Toxic boys become toxic men

I live alone. This evening someone broke into my apartment building and tried to kick down my door. He was pounding on the building’s front door for 10 minutes before he broke the glass and got into the shared hallway. As I sat crouched on the floor talking in nervous hushed tones to the police dispatcher, while I listened to hear whether the locks and wood would hold, I tried to calm myself by saying, “He’s probably just a drunk college kid.” Indeed, he was drunk, perhaps also a college kid — on that detail I am unsure — and, according to the police, he was looking for an ex-girlfriend’s apartment. While I spoke to the officer, I noticed a thick smear of blood across the wall near my door.

How does this happen?

How does it become OK in a man’s mind to get drunk and seek out someone with the kind of blind emotion that he would break glass and try to kick down a locked door to gain entry?

Even if his girlfriend still lived here — I, by the way, have lived in the same place for over two years — what kind of welcome would he have received when this is how he attempts to get close to or reconnect with her?

I realize part of the fear came from the trauma of having lived this. An ex-boyfriend of mine, in college, used to do this very same thing, come pounding on the door after we had fought, or sometimes after a long bout of not speaking to one another. I never called the cops on him; although, maybe I should have. That actually also used to trigger earlier, deeper experiences of fear from my childhood living in the projects of Massachusetts. Running into my mother’s bed when hearing frightening noises in the night. Coming home to a strange man clad in all black with our shitty, small, black and white television in his hands and considering ourselves lucky he didn’t have a gun.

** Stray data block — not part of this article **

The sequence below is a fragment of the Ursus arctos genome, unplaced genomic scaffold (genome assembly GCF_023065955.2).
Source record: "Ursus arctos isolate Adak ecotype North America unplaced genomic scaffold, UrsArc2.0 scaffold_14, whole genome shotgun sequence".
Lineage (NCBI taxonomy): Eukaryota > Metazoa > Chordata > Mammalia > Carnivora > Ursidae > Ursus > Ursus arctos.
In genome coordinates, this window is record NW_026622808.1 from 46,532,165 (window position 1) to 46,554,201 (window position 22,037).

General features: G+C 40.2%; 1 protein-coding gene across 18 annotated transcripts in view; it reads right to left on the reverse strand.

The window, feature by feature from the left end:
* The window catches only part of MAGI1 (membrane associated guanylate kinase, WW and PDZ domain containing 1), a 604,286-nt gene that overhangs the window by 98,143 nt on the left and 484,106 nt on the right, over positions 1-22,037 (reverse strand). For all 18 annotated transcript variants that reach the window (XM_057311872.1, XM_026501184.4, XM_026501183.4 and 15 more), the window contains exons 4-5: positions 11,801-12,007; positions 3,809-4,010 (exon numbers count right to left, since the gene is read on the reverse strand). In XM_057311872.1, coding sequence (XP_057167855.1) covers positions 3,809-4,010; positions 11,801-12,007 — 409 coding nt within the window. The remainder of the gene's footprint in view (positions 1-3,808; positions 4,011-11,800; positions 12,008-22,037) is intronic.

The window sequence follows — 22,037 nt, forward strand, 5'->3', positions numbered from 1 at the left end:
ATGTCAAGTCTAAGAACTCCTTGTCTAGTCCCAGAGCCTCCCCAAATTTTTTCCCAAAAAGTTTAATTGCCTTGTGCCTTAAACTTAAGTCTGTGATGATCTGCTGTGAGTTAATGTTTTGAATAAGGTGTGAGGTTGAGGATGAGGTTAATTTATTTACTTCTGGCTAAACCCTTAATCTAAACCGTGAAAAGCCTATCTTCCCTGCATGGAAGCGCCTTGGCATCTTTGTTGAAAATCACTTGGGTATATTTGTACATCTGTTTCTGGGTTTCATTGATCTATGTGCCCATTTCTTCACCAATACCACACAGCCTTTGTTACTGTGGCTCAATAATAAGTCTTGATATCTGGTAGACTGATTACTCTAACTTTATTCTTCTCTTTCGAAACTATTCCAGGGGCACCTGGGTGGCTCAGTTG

To be a woman living alone is to live in fear. Perhaps I am being over dramatic? I also should not try to speak for all women. But for me, living alone is to live with fear. I check my locks obsessively, sometimes getting up two to three times after I have already gone to bed. As soon as I enter my house or the car, the very first thing I do is to lock the doors. It’s 5 a.m., and I’m not sleeping now, because the glass on my building door downstairs is broken and I know that someone could get in more easily; I’ll likely not be able to fall asleep tonight due to that knowledge.

And so why do I write this? Because I want more people to have these conversations with the boys and men in their lives. That it is not OK… that it’s wrong and damaging… to behave the way that this drunk college kid tonight did. And you might be saying to yourself, “Well, yeah, of course it’s wrong.” But what are you doing to stop it? I admit that in college I never called the cops, and I stayed with him for much longer than I should have, but that was also partly out of fear of him.

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What could you do to prevent this?

Parents, how are you discussing this kind of behavior with your sons? Brothers, uncles, fathers and most of all other guy friends — they’re most likely to listen to you. How are you talking about this shit with them?

Do you notice it and let it slide?

Do you drink with him and egg him on?

Do you try to ignore it because you know he’s “going through a lot right now”?

Think of the woman, crouched on the floor by her nightstand, shaking and talking in hushed tones at 4 a.m. to the police dispatcher while she hears her door getting kicked in, praying that the locks will hold.

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